A QUESTION vexing some of the great minds in the Western world, and maybe the Eastern world, for all we know, is this: Just when, exactly, does the 21st century start - on Jan. 1, 2000, or Jan. 1, 2001? The question is so complex that scholars might well need a decade to resolve it. The point in raising it now, though, is that it has a more immediate correlative, namely, when do the '90s start and the '80s end?
For journalists, the issue is much more than a brain-teaser. The answer will determine when newspapers and magazines run their obligatory fin de d'ecade wrapups and la d'ecade suivante look-aheads. Editors are tearing their hair out.
Mathematically, the 10th decade of the 20th century A.D. begins on Jan. 1, 1991, not Jan. 1, 1990 (the second decade A.D., after all, began in the year 11, not the year 10).
But now semantics kick in. Note the phrase in the preceding paragraph, ``the 10th decade of the 20th century.''
Is that synonymous with the 1990s? Or do the '90s begin (and the '80s end) the first time ``9'' appears as the second digit from the right, i.e., on Jan. 1, 1990? That would make sense, so maybe mathematical and semantic decades don't coincide.
What's a poor editor to do? Journalism being more art than science, and being peopled largely by liberal-arts-types who flunked Slide Rule 101 and regard even pocket calculators as a device for nerds, most reporters and editors are selecting the semantic option.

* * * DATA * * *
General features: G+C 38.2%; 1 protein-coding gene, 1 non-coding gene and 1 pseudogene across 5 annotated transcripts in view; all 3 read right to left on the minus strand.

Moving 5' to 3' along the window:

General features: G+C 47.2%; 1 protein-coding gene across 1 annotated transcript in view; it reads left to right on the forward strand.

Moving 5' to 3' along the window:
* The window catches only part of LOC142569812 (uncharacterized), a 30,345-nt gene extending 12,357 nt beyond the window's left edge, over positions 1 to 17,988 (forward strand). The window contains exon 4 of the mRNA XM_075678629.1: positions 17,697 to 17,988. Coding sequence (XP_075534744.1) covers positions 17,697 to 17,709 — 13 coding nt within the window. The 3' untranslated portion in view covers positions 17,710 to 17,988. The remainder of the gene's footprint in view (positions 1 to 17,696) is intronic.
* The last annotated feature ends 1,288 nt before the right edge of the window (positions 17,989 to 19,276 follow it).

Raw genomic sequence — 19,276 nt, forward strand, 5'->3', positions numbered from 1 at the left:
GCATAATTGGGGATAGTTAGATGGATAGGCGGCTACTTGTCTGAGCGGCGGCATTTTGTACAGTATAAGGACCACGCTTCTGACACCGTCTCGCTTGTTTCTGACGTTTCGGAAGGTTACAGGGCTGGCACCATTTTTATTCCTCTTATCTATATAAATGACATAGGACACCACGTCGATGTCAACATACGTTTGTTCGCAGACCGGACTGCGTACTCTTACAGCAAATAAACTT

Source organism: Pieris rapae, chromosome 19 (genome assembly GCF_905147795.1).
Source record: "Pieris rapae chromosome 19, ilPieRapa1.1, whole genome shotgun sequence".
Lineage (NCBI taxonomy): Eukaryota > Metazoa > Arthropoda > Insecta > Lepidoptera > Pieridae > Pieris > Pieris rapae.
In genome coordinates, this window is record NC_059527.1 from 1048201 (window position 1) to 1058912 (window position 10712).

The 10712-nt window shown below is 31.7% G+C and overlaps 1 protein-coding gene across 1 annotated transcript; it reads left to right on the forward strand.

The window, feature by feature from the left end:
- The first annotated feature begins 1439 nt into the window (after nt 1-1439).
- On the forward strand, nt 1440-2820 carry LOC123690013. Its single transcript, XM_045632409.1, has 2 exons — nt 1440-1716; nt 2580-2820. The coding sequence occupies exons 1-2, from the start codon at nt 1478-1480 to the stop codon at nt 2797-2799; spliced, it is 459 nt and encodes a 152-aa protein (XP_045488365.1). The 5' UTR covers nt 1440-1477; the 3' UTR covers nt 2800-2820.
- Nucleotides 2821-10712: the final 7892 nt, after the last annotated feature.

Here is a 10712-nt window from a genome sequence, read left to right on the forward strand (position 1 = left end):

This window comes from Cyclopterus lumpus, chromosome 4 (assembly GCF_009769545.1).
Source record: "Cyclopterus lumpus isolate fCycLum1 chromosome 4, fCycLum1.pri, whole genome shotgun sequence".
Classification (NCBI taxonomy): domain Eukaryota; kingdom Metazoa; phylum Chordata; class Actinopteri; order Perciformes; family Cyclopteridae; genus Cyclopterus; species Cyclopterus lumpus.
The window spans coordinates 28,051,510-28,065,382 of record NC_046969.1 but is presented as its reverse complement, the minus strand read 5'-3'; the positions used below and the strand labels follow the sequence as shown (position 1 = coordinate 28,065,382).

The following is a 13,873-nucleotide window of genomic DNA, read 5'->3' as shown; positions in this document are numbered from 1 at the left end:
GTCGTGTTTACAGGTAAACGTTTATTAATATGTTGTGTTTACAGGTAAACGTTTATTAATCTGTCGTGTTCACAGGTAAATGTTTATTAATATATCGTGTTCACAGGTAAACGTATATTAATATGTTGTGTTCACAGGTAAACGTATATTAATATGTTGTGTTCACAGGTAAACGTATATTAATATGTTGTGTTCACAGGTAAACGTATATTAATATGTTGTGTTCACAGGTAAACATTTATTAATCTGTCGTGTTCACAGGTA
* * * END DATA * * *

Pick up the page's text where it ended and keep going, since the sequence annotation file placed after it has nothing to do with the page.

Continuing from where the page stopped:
But that's not merely an arbitrary choice. It coincides with how the average person thinks about decades. And feels about them. Most of us are, for one reason or another (if only people's habitual eagerness for the new), ready to leave the '80s and march bravely into a new decade.
So we say that the '90s start in a few days, mathematical rigor be hanged - just as for most people the 21st century will begin in 2000, no matter what any nitpicker says.
The tidal wave of journalistic retrospectives on the '80s is already crashing about you - even if you suspect they may be a year early.